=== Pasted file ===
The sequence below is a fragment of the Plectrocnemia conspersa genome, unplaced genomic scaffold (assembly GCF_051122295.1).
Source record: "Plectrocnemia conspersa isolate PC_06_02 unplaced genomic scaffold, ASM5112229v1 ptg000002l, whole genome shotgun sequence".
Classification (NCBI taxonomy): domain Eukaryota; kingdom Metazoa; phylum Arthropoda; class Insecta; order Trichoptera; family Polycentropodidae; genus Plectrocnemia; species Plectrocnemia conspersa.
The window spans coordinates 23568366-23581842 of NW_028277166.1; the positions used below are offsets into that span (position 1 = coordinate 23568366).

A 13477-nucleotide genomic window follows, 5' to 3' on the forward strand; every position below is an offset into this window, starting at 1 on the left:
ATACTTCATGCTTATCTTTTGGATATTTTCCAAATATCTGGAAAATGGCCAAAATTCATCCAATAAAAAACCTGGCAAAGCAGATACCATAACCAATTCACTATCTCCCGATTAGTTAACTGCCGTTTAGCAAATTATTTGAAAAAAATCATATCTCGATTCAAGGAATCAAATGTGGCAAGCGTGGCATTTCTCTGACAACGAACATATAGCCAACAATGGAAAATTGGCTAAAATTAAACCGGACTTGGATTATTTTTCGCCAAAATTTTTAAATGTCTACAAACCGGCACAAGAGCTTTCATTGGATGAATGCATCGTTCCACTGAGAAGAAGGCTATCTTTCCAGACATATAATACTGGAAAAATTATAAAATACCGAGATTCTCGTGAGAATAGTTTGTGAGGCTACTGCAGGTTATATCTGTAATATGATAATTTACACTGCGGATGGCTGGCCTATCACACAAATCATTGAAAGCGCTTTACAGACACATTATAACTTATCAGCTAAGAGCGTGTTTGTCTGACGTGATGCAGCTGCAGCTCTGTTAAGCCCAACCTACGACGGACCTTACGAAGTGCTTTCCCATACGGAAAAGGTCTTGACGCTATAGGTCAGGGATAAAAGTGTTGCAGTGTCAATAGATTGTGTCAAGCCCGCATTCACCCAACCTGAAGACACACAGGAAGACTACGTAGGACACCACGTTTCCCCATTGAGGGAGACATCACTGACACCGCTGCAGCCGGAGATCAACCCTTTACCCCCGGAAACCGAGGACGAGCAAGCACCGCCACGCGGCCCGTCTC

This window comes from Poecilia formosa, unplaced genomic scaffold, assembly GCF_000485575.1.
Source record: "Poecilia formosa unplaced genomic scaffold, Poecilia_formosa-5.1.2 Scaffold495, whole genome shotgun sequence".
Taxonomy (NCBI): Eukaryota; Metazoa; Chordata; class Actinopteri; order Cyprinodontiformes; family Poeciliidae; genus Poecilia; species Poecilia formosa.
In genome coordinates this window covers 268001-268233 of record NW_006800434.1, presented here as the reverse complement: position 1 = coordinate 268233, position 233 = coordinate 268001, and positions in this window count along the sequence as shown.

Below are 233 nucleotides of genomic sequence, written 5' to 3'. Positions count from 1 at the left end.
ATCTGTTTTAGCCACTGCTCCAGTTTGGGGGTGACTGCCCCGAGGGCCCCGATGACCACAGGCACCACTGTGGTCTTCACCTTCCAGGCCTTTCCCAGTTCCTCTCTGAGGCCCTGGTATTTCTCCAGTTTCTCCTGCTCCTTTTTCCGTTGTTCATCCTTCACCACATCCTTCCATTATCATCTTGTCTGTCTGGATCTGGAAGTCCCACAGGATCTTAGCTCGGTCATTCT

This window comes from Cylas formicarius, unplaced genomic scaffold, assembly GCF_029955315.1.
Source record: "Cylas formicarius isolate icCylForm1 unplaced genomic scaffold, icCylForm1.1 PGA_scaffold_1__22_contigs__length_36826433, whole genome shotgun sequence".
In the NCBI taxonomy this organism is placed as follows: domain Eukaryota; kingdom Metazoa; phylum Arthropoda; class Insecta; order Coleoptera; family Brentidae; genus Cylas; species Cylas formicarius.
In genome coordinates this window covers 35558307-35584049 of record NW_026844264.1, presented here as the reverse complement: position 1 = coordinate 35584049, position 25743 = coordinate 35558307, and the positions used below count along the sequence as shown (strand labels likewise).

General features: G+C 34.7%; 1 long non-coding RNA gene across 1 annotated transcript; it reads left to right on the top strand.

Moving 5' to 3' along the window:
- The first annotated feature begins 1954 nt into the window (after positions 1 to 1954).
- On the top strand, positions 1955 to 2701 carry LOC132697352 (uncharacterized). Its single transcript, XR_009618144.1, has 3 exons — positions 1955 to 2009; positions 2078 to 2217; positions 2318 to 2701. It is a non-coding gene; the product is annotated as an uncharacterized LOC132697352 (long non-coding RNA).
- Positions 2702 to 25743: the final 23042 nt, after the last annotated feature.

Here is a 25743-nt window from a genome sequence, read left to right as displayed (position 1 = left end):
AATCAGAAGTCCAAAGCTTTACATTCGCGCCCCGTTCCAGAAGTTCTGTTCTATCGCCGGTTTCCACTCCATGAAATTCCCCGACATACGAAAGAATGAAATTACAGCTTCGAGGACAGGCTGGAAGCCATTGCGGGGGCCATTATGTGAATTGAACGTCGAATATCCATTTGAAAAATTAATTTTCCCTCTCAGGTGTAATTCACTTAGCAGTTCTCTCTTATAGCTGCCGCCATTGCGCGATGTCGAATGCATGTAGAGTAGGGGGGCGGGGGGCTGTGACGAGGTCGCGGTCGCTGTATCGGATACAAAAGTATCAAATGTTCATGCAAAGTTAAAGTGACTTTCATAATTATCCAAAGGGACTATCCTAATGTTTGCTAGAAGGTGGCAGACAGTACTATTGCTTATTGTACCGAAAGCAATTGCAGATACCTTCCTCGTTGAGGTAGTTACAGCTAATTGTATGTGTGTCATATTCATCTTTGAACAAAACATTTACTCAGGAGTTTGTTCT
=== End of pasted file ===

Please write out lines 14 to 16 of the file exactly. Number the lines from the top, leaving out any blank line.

Source record: "Cylas formicarius isolate icCylForm1 unplaced genomic scaffold, icCylForm1.1 PGA_scaffold_1__22_contigs__length_36826433, whole genome shotgun sequence".
In the NCBI taxonomy this organism is placed as follows: domain Eukaryota; kingdom Metazoa; phylum Arthropoda; class Insecta; order Coleoptera; family Brentidae; genus Cylas; species Cylas formicarius.
In genome coordinates this window covers 35558307-35584049 of record NW_026844264.1, presented here as the reverse complement: position 1 = coordinate 35584049, position 25743 = coordinate 35558307, and the positions used below count along the sequence as shown (strand labels likewise).